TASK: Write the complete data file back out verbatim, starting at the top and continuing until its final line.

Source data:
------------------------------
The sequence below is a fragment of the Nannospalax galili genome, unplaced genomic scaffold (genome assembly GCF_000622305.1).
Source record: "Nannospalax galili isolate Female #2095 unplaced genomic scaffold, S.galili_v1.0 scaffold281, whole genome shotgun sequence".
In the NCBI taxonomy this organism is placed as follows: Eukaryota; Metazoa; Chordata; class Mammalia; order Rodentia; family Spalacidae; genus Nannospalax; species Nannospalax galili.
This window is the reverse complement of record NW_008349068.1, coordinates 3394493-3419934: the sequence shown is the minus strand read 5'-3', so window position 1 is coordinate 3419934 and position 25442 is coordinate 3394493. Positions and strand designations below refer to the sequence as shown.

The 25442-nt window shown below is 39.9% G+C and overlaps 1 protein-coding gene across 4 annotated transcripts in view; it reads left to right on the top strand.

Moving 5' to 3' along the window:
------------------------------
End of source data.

The sequence below is a fragment of the Nannospalax galili genome, unplaced genomic scaffold (genome assembly GCF_000622305.1).
Source record: "Nannospalax galili isolate Female #2095 unplaced genomic scaffold, S.galili_v1.0 scaffold281, whole genome shotgun sequence".
In the NCBI taxonomy this organism is placed as follows: Eukaryota; Metazoa; Chordata; class Mammalia; order Rodentia; family Spalacidae; genus Nannospalax; species Nannospalax galili.
This window is the reverse complement of record NW_008349068.1, coordinates 3394493-3419934: the sequence shown is the minus strand read 5'-3', so window position 1 is coordinate 3419934 and position 25442 is coordinate 3394493. Positions and strand designations below refer to the sequence as shown.

The 25442-nt window shown below is 39.9% G+C and overlaps 1 protein-coding gene across 4 annotated transcripts in view; it reads left to right on the top strand.

Moving 5' to 3' along the window: